The Problem of Meaning

The difficulties associated with “the arguments for the truth” of Christianity have given me sleepless nights; most of our core beliefs must be taken on faith. Significant intellectual difficulties, faced by a believer or an alleged believer, are not posed by the problem of proof, but by the problem of meaning. Statements specifically religious seem to me without any meaning.

A. N. Prior

Paradise

Christianity says, I believe, that sound doctrines are all useless. That you have to change your life. Christianity is not a doctrine, not, I mean, a theory about what has happened and will happen to the human soul, but a description of something that actually takes place in human life.

L. Wittgenstein

Morals

Morals are the only proper subject of philosophy; for these inquiries are practicable and useful, but the discussions about nature are quite the contrary, neither being comprehensible, nor having any use, even if they were clearly understood.

For it would be no advantage to us, even if we could with our very eyes survey the whole world, and the nature of all beings, of whatever kind that is. For we certainly shall not be on that account wiser, or more just or brave or temperate, nay, not even strong, or beautiful, or rich, without which advantages happiness is impossible.

Wherefore Socrates was right in saying that of existing things some are above us, and others nothing to us: for the secrets of nature are above us, and the conditions after death nothing to us, but the affairs of human life alone concern us.

Eusebius – Praeparatio Evangelica

Dubito ergo sum

We indeed recognize in ourselves the image of God, that is, of the supreme Trinity. For we both are, and know that we are, and delight in our being, and our knowledge of it. Moreover, in these three things no true-seeming illusion disturbs us.

Without any delusive representation of images or phantasms, I am most certain that I am, and that I know and delight in this. In respect of these truths, I am not at all afraid of the arguments of the Academicians, who say, What if you are deceived? For if I am deceived, I am. For he who is not, cannot be deceived; and if I am deceived, by this same token I am. And since I am if I am deceived, how am I deceived in believing that I am? For it is certain that I am if I am deceived. Since, therefore, I, the person deceived, should be, even if I were deceived, certainly I am not deceived in this knowledge that I am. And, consequently, neither am I deceived in knowing that I know. For, as I know that I am, so I know this also, that I know.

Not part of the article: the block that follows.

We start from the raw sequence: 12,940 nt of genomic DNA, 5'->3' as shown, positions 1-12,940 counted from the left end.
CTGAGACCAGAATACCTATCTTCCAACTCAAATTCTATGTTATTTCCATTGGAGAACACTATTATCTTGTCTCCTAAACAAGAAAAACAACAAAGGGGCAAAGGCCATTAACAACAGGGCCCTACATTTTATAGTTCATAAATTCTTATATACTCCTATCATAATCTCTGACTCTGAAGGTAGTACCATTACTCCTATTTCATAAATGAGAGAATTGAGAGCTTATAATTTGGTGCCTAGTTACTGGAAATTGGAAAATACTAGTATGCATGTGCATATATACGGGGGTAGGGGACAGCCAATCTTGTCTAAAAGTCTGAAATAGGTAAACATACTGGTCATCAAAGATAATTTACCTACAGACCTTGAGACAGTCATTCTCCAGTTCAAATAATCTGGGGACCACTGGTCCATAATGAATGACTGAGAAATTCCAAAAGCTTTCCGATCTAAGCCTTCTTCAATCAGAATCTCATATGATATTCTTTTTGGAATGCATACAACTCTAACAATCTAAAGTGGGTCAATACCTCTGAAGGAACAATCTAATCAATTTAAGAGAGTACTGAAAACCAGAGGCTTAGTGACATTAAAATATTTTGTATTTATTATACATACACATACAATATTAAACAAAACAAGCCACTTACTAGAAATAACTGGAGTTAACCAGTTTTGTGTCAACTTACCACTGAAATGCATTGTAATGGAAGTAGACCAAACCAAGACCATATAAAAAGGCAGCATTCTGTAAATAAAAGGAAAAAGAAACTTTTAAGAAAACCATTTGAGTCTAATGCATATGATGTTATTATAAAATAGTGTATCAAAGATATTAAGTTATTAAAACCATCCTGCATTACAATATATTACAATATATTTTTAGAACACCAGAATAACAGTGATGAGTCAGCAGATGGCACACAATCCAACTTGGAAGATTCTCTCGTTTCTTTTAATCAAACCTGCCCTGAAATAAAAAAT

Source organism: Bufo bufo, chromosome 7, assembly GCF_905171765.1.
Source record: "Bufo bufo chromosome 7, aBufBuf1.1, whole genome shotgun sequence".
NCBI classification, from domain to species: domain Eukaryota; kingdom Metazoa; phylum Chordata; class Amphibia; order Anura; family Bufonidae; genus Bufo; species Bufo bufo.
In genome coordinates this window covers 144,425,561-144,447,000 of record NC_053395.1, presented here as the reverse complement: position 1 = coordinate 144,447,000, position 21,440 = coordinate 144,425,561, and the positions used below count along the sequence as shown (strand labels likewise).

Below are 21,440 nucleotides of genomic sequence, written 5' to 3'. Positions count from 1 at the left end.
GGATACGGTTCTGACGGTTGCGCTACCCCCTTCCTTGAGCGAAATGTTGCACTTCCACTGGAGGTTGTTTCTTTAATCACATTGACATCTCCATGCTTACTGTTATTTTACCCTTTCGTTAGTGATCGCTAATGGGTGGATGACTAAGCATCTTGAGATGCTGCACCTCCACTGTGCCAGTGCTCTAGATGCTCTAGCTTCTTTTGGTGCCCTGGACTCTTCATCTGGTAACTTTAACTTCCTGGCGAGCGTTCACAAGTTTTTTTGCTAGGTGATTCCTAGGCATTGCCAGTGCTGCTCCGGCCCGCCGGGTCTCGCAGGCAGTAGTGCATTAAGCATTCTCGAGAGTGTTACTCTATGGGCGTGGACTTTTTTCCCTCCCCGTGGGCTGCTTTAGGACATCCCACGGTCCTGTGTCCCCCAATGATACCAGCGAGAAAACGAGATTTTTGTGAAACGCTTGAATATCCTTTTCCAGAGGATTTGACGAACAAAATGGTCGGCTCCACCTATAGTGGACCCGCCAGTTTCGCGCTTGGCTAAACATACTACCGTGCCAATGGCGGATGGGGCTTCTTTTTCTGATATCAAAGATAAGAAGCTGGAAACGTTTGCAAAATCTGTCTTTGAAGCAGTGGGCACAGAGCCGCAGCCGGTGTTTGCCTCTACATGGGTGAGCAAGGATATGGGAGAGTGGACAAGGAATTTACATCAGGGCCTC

St. Augustine – Of the Image of the Supreme Trinity in Human Nature. The City of God XI, 26

As Others Do

The ultimate triumph of philosophy would be to cast light upon the mysterious ways in which Providence moves to achieve the designs it has for man, and then to deduce therefrom some plan of conduct which would enable that two-legged wretch, forever buffeted by the whims of the Supreme Being who is said to direct his steps no less despotically, to know how to interpret what Providence decrees for him and to select a path to follow which would forestall the bizarre caprices of the Fate to which a score of different names are given but whose nature is still uncertain.

For if, taking social conventions as our starting-point and remaining faithful to the respect for them which education has bred in us, it should by mischance occur that through the perversity of others we encounter only thorns while evil persons gather nothing but roses, then will not a man, possessed of a stock of virtue insufficient to allow him to rise above the thoughts inspired by these unhappy circumstances, calculate that he would do as well to swim with the torrent as against it? And will he not say that when virtue, however fine a thing it be, unhappily proves too weak to resist evil, then virtue becomes the worst path he can follow, and will he not conclude that in an age that is utterly corrupt, the best policy is to do as others do?

Donatien Alphonse François de Sade – The Misfortunes of Virtue

Pyrrhonism

Arcesilaus_and_CarneadesWhat astonishes me most is to see that all the world is not astonished at its own weakness. Men act seriously, and each follows his own mode of life, not because it is in fact good to follow since it is the custom, but as if each man knew certainly where reason and justice are. They find themselves continually deceived, and, by a comical humility, think it is their own fault and not that of the art of life.

I have passed a great part of my life believing that there was justice, and in this I was not mistaken; for there is justice according as God has willed to reveal it to us. But I did not take it so, and this is where I made a mistake; for I believed that our justice was essentially just, and that I had that whereby to know and judge of it. But I have so often found my right judgement at fault, that at last I have come to distrust myself and then others. I have seen changes in all nations and men, and thus, after many changes of judgement regarding true justice, I have recognised that our nature was but in continual change, and I have not changed since; and if I changed, I would confirm my opinion.

The sceptic Arcesilaus, who became a dogmatist.

Blaise Pascal – Pensées